Unravelling links between squid catch variations and biophysical mechanisms in South African waters

Fatma Jebri, Dionysios E. Raitsos, John Gittings, Zoe L. Jacobs, Meric Srokosz, Jessica Gornall, Warwick H.H. Sauer, Michael J. Roberts, Ekaterina Popova

Research output: Contribution to journalArticlepeer-review

8 Scopus citations


Using satellite observations, this study uncovers the biophysical drivers of the lucrative chokka squid fishery in South Africa over the last two decades (1998–2017) and addresses their potential links with low squid catches. Chokka squid fishing is crucial to the economic wellbeing of local communities. However, the squid biomass is prone to considerable fluctuations, including abrupt declines with negative socio-economic impacts. We show that the squid catch is significantly and positively correlated with satellite-derived chlorophyll-a (Chl-a, an index of phytoplankton biomass) from year to year in South African coastal waters. Two main phytoplankton blooms are observed to occur seasonally in the austral spring and autumn, peaking in October and April, respectively. From October to April, phytoplankton abundance is influenced by the occurrence of wind-driven upwelling over the South African west coast (southern Benguela) and the central Agulhas Bank (so-called Cold Ridge upwelling), while the surface currents appear more important for shelf edge processes and advection along the Cold Ridge on shorter timescales. Low squid catches are observed in 2001 and 2013 and linked to declines in Chl-a induced by weak winds and relaxed negative wind stress curl over the southwest coast in 2001, and over the southwest coast and the central Agulhas Bank in 2013. Phytoplankton phenology (bloom timing) analysis reveals absent, or shorter and delayed blooms, over the Benguela upwelling region in 2001 and both the Benguela and Cold Ridge upwelling areas in 2013. In contrast, the high catch years of 2004 and 2009, associated with elevated Chl-a, coincide with early and/or prolonged seasonal blooms. These are induced by strong winds over the Benguela upwelling and Cold Ridge areas in 2004, and by intensified negative wind stress curl over the Benguela upwelling area in 2009. These results show that the squid catch fluctuations are potentially predictable and could support policymakers seeking to improve their planning of adaptation strategies and risk mitigation.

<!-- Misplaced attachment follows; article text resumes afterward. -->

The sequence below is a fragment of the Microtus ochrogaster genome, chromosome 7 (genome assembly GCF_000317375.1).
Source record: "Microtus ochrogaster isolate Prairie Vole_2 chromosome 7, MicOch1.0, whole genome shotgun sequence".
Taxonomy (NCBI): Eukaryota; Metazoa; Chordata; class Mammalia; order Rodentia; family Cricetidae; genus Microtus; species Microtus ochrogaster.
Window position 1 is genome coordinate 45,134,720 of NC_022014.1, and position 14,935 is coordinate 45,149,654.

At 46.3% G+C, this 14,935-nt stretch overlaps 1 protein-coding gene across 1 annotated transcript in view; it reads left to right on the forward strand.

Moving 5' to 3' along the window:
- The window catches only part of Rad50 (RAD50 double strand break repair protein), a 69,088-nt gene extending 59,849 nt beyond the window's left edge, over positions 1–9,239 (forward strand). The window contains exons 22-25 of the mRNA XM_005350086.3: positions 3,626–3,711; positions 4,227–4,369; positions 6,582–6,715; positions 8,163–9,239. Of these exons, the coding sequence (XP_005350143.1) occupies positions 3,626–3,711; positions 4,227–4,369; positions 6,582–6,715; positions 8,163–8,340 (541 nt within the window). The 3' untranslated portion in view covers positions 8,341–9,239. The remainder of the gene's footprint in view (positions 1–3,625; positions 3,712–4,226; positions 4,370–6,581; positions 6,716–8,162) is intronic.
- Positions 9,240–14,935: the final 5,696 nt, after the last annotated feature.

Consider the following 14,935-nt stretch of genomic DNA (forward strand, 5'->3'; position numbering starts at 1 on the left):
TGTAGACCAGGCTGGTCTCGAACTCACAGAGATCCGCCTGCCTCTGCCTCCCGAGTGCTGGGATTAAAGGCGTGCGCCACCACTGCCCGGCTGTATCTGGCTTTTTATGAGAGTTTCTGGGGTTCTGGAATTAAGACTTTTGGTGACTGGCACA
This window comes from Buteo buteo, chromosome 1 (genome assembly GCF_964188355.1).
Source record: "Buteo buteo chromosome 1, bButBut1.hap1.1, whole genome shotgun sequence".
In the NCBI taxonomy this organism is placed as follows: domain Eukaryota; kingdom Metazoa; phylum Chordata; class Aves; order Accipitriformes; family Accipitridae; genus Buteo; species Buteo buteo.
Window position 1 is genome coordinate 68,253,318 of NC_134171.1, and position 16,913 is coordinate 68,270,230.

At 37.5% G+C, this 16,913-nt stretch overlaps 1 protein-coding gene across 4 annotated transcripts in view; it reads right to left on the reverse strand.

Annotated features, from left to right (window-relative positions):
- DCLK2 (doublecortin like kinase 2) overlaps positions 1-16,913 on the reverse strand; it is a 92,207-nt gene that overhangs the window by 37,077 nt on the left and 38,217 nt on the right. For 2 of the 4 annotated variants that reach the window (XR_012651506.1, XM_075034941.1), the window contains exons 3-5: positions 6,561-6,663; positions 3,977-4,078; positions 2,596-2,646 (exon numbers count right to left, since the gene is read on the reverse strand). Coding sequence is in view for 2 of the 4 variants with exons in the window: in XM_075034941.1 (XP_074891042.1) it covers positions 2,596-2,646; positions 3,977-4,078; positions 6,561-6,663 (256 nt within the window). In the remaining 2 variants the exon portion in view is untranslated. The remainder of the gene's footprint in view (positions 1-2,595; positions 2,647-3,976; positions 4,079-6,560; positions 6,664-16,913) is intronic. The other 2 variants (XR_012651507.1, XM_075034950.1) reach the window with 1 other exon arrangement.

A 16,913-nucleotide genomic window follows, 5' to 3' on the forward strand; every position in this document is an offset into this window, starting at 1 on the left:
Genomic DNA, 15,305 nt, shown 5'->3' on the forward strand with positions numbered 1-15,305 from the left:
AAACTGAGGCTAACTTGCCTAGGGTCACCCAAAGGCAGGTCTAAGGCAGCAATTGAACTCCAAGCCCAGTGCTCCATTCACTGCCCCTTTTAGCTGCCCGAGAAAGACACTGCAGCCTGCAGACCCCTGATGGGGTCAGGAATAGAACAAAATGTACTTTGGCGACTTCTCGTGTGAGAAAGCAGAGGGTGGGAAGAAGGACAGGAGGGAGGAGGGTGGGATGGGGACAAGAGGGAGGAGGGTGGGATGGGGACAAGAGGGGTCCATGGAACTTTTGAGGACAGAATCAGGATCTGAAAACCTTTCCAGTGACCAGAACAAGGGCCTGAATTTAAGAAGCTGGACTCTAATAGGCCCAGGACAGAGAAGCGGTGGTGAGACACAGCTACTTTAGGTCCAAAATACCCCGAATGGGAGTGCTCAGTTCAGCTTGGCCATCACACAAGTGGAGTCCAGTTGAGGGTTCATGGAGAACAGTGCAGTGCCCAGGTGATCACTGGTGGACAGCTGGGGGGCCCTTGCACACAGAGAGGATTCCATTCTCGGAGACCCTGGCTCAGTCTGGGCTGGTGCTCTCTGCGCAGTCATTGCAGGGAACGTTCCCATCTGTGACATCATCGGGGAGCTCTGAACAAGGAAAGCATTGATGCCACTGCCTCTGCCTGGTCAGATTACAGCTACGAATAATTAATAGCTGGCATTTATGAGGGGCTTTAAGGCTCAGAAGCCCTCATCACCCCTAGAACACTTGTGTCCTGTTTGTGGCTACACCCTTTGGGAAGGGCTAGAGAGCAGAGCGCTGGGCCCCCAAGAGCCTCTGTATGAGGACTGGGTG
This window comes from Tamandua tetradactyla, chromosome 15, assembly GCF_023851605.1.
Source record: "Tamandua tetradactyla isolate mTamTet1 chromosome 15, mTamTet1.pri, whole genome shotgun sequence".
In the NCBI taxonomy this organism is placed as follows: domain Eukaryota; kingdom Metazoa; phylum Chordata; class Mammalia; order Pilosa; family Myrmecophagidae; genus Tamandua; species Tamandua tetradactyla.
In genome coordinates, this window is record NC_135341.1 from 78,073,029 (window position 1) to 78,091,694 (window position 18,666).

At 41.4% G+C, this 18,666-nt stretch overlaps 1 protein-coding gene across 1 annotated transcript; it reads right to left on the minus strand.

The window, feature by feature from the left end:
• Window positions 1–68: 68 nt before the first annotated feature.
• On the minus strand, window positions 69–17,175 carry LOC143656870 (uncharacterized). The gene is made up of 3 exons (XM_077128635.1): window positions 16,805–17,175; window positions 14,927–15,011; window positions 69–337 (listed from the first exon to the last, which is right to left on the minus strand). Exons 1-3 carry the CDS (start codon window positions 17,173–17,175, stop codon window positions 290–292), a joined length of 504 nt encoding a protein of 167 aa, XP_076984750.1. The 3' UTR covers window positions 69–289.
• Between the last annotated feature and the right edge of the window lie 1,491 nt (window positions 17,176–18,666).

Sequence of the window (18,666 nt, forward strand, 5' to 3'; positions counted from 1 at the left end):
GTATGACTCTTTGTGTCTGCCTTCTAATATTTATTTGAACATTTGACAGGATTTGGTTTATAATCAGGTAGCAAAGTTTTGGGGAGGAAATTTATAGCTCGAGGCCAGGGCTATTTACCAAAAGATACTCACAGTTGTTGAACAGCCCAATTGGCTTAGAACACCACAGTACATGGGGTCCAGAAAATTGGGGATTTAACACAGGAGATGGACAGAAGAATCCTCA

Original languageEnglish (US)
Pages (from-to)105028
JournalDeep-Sea Research Part II: Topical Studies in Oceanography
StatePublished - Feb 2022

ASJC Scopus subject areas

  • Oceanography


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